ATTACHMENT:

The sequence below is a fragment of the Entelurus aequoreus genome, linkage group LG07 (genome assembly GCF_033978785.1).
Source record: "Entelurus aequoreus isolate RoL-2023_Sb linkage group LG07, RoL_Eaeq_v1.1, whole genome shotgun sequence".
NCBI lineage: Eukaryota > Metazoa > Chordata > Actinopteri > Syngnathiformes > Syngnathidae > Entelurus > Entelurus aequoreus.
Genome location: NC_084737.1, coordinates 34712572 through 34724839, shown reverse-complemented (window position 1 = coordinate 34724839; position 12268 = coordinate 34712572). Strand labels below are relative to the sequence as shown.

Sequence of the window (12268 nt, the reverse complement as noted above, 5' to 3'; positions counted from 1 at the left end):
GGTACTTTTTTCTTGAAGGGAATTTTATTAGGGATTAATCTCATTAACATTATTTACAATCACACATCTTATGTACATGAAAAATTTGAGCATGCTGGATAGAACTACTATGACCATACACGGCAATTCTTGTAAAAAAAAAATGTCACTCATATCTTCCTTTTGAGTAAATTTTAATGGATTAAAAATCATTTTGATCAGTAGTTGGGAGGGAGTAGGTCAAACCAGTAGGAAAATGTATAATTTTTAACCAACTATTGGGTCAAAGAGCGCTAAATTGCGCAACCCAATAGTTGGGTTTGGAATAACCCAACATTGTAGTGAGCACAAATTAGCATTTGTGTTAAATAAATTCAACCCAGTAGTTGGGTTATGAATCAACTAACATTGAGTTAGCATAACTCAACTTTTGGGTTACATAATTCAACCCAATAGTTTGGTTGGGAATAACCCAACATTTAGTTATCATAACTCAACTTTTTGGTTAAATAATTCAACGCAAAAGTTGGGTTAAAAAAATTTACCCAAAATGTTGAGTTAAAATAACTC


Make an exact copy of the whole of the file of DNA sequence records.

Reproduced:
The sequence below is a fragment of the Entelurus aequoreus genome, linkage group LG07 (genome assembly GCF_033978785.1).
Source record: "Entelurus aequoreus isolate RoL-2023_Sb linkage group LG07, RoL_Eaeq_v1.1, whole genome shotgun sequence".
NCBI lineage: Eukaryota > Metazoa > Chordata > Actinopteri > Syngnathiformes > Syngnathidae > Entelurus > Entelurus aequoreus.
Genome location: NC_084737.1, coordinates 34712572 through 34724839, shown reverse-complemented (window position 1 = coordinate 34724839; position 12268 = coordinate 34712572). Strand labels below are relative to the sequence as shown.

Sequence of the window (12268 nt, the reverse complement as noted above, 5' to 3'; positions counted from 1 at the left end):
GGTACTTTTTTCTTGAAGGGAATTTTATTAGGGATTAATCTCATTAACATTATTTACAATCACACATCTTATGTACATGAAAAATTTGAGCATGCTGGATAGAACTACTATGACCATACACGGCAATTCTTGTAAAAAAAAAATGTCACTCATATCTTCCTTTTGAGTAAATTTTAATGGATTAAAAATCATTTTGATCAGTAGTTGGGAGGGAGTAGGTCAAACCAGTAGGAAAATGTATAATTTTTAACCAACTATTGGGTCAAAGAGCGCTAAATTGCGCAACCCAATAGTTGGGTTTGGAATAACCCAACATTGTAGTGAGCACAAATTAGCATTTGTGTTAAATAAATTCAACCCAGTAGTTGGGTTATGAATCAACTAACATTGAGTTAGCATAACTCAACTTTTGGGTTACATAATTCAACCCAATAGTTTGGTTGGGAATAACCCAACATTTAGTTATCATAACTCAACTTTTTGGTTAAATAATTCAACGCAAAAGTTGGGTTAAAAAAATTTACCCAAAATGTTGAGTTAAAATAACTC